There’s been a backlash recently against binge watching TV shows and the loss of the episode, as streaming platforms allow us to consume television as a deluge. One of the best things to happen to popcorn TV, though, is that opportunity to watch episodes back to back, a formula which can cover up a multitude of sins as we get engrossed in the story. But the FX series Fargo, now in its third season, is a great example of an anti-binge watch. Its story structure is novelistic (creator Noah Hawley says frequently that he sees each season as a 10-hour movie), and episodes are chapters that build up to a finite conclusion rather than having their own focus or mini arcs. But Hawley’s attention to detail, and the importance he puts on each season’s color palette and the specificity of the references make Fargo a story best savored.
Season 3 is a much more intimate approach to storytelling than the expansive war that defined Season 2. Though that season was excellent (high praise from someone who borderline hated Season 1), the show has always excelled in smaller character moments and nuance, especially as it distanced itself from the source material. While Season 1 followed the themes of the movie fairly closely, with some subversions, Season 2 found its own rhythm in a retro tale that was familiar in a Coen Brothers-esque way, but also refreshingly different. This time we’re in 2010, with no tangible connections to the other seasons other than the stark, wintry Minnesota landscape and a multitude of “ya knows,” but because of that, this season of Fargo feels like it could be the show’s best yet.
As in the past, the show has managed to cobble together an outstanding cast, the marquee performance of which is immediately Ewan McGregor as feuding brothers Ray and Emmitt Stussy (a parole officer and the Parking Lot King of Minnesota, respectively). McGregor plays each brother (who aren’t twins) distinctly. Prosthetics helps, but McGregor also carries each differently, giving them slightly different accents and movements. Yet Ray and Emmitt, though vastly different, are both almost immediately drawn into bad situations with dire consequences that they naively set into motion. It’s a theme we see play out over and over in Fargo, where ordinary people end up doing terrible things in an escalating fashion, getting accidentally involved with bad guys while trying to keep a level head and work their way out of it.
The bad guy in Season 3 is V.M. Varga (David Thewlis), a mysterious figure who pushes his way into Emmitt’s orbit thanks to a loan deal that turned into an unsuspecting partnership. With rotten teeth and a sickly smile, Varga is a cunning and casually brutal figure, flanked by an oddly boyish international goon squad, Yuri and Meemo (Goran Bogdan and Andy Yu), who help carry out his vicious acts. But there are also smaller moments of cruelty that work just as effectively, like when Emmitt’s right-hand man, Sy Feltz (Michael Stuhlbarg) insults Ray and then takes his frustrations out on Ray’s Corvette — a symbol, alongside a lucrative book of stamps Emmitt possesses, of their Biblical Jacob and Esau birthright switcheroo.
But Ray has a right-hand woman of his own in Nikki Swango (Mary Elizabeth Winstead), one of his parolees who he’s also in a relationship with. Nikki only wants Ray to get what belongs to him, but Ray’s mistakes lead Carrie Coon’s Gloria Burgle to begin an investigation into a murder that will likely be their undoing. But there’s a surprising amount of heart that motivates both of the brothers and their (often far more capable) “sidekicks,” even though Fargo never misses an opportunity to play up the low-fi humor that permeates every interaction.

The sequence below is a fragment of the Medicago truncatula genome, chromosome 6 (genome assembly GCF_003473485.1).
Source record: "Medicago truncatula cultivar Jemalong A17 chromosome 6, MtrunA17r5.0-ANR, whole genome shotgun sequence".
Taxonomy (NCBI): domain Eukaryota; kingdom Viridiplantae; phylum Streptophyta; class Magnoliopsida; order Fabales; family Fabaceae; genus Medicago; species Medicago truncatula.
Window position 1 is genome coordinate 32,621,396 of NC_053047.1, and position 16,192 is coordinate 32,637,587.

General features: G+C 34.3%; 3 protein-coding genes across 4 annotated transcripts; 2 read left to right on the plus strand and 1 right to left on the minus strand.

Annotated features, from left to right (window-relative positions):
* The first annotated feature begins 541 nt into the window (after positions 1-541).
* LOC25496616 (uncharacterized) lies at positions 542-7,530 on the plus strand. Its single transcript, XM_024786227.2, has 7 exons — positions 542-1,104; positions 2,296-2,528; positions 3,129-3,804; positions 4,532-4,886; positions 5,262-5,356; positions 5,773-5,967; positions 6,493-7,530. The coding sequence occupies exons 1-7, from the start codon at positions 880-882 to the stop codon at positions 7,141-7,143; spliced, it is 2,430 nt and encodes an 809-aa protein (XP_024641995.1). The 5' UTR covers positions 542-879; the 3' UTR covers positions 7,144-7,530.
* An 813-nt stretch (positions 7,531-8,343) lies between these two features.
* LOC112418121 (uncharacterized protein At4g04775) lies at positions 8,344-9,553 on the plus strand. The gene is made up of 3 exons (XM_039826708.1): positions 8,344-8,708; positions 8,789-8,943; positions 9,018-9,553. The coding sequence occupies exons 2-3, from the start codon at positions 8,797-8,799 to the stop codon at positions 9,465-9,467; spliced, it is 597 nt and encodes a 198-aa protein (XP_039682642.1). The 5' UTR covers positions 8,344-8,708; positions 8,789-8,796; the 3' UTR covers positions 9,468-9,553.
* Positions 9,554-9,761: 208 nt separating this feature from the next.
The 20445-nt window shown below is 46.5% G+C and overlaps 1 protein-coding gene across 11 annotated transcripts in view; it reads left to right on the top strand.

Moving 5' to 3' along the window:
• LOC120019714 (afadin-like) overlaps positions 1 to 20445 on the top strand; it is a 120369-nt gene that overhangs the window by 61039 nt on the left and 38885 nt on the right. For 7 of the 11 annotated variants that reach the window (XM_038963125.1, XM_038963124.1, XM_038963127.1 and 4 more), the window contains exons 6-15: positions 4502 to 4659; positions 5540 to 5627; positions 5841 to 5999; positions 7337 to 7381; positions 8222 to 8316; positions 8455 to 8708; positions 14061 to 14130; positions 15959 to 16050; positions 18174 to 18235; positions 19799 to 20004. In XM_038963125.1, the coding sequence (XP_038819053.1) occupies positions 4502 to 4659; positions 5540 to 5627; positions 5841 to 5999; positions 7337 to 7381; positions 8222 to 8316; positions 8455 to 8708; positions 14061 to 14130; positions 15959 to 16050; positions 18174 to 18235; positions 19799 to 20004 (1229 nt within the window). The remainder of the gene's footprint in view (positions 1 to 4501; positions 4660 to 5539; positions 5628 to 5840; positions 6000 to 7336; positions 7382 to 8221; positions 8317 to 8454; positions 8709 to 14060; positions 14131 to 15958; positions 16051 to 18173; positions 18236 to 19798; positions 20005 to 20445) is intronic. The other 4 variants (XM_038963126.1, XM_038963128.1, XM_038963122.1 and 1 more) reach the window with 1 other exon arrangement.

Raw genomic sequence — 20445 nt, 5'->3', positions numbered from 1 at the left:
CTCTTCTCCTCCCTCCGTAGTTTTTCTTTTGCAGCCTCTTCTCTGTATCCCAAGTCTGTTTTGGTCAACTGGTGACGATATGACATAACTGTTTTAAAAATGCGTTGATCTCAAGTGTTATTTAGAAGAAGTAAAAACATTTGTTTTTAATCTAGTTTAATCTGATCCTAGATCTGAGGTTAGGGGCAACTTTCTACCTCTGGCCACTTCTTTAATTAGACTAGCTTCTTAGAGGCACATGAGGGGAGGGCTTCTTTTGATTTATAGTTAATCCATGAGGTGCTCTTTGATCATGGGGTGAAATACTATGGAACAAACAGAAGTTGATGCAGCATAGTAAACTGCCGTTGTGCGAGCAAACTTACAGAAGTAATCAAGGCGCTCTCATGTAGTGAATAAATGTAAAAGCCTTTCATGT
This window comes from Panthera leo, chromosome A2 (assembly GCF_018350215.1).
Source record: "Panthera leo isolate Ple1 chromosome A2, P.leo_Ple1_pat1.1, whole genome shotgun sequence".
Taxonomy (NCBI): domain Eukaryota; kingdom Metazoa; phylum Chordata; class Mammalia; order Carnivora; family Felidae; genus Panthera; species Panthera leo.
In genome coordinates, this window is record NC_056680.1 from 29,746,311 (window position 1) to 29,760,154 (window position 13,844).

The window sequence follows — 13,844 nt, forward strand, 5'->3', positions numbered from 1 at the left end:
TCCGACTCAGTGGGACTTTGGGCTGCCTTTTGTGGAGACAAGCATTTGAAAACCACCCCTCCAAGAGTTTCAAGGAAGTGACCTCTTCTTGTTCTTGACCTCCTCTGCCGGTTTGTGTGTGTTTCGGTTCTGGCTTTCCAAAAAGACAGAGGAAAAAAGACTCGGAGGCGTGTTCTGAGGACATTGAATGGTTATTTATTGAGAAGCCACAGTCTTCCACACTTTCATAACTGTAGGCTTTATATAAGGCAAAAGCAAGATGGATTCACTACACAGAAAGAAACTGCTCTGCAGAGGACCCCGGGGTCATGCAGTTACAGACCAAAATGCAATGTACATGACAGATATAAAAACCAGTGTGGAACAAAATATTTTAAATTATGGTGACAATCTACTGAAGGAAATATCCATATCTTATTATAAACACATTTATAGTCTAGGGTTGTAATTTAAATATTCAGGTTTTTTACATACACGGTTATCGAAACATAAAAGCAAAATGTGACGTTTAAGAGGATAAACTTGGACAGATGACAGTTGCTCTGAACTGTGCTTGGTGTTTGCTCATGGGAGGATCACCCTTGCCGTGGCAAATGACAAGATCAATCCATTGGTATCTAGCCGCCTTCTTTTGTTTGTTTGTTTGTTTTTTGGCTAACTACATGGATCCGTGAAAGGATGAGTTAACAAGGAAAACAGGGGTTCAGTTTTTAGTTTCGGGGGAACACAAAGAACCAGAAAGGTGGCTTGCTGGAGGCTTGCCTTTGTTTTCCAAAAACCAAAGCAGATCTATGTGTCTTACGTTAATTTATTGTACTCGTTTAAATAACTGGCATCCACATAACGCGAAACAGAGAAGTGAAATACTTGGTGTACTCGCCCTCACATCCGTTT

Season 3 is slow to start, but there’s a palpable sense of layering. The storytelling, the settings, the props, and the language used is all so deliberate that it is engrossing. There are great character moments like how Gloria feels she’s invisible because she can’t ever set off the motion sensor for automatic doors, or how Nikki is obsessed with bridge and sees it as her way to fame and fortune with Ray. More than anything, though, Fargo’s collection of stellar actors again this year makes every scene a delight to watch. Coon is staid and inscrutable, Winstead is electric and seductive, McGregor finds likability and venerability for this characters in ways we wouldn’t expect, and so forth. It’s a showcase that, matched with the show’s sly humor, produces exceptional television.
Fargo has again found a way to change up its story while never straying far from its distinct tonal and visual aesthetic, and seemingly improves each year. Emotional connections to the characters may be a little slow to form this time around, which has always been a weak spot with the series (though they will often form later, as in the case with several of Season 2’s characters). But in a way, that distance is part of what Fargo is all about. The tagline for each season is always a joke — that this is a true story. It sets the stage to make viewers truly feel like observers, like we’ve snuck into a circus tent and now get to see a great show. Like Hawley’s other recent series Legion, there’s a very self-aware and theatrical aspect to it that relishes in the time that a TV show affords. The careful crafting of each scene threads together a deeply fascinating portrait of its characters that would suffer from the glossing-over of a binge watch. Fargo wants to you to look and listen carefully — and the reward for doing so is to get a peek at a story that takes place in a slowly-revealed but endlessly interesting world.
Rating: ★★★★★ Excellent, don’t ya know.
Fargo Season 3 premieres Wednesday, April 19th on FX.